Cue-responding behaviours of oncology nurses in video-simulated interviews.
De Leeuw, Jacqueline
Van Achterberg, Theo
AffiliationCentre for Quality of Care Research, Nursing Science, Radboud University Nijmegen Medical Centre, Nijmegen, The Netherlands. email@example.com
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AbstractAIM: This paper is a report of a study to describe nurse-patient interactions, i.e. nurses' cue-responding behaviour in encounters with actors playing the role of patients. BACKGROUND: Patients with cancer seldom express their concerns directly but express cues instead. Few studies empirically investigated nurses' cue-responding behaviour and the subsequent influence of disclosure of cues and concerns. METHODS: In this descriptive observational study, conducted from April to June 2004, five oncology nurses interviewed an actor playing the role of a patient with cancer. Each nurse performed seven different interviews (n = 35); these were videotaped and subsequently rated for cue-responding using the Medical Interview Aural Rating Scale. Mixed model analysis was used to investigate the relation between cues and cue-responding. FINDINGS: Half of the patients' cues were responded to with distancing behaviours. The other half of the cues were either explored (33%) or acknowledged (17%). In 16% of these responses, nurses used open directive questions. One out of four open directive questions were used as a distancing response, suggesting that open directive questions are not used to explore or acknowledge cues of patients. Cue-responding influenced subsequent expression of concerns and emotions, i.e. disclosure of a concern is two times higher after exploration or acknowledging of a preceding cue than after a distancing response. CONCLUSION: Cue-responding is a valuable concept which can contribute to our understanding of optimal ways of communicating. Cue-responding behaviour facilitates the disclosure of worries and concerns of patients. Further research is needed to assess the clinical relevancy of cue-responding.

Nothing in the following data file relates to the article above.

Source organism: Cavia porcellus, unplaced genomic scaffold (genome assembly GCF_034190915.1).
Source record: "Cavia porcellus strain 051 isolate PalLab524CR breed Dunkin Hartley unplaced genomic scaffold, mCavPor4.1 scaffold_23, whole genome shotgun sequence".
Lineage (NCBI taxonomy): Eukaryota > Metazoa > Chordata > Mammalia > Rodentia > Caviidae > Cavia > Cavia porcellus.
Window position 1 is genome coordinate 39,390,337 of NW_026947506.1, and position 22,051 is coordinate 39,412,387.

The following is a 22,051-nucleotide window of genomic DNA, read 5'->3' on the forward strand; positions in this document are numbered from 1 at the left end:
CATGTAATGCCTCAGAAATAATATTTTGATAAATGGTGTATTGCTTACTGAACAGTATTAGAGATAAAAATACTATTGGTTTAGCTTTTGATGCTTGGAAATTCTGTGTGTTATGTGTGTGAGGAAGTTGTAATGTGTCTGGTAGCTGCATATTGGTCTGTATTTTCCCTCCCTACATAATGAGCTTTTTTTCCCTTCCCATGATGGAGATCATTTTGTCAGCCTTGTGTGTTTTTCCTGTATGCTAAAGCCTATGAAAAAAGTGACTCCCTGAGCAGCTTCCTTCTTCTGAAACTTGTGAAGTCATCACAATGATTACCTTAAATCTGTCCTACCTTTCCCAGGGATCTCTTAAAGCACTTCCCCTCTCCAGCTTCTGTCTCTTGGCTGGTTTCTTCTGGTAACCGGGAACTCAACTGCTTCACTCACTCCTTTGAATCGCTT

CitationCue-responding behaviours of oncology nurses in video-simulated interviews. 2008, 61 (1):71-80 J Adv Nurs
JournalJournal of Advanced Nursing
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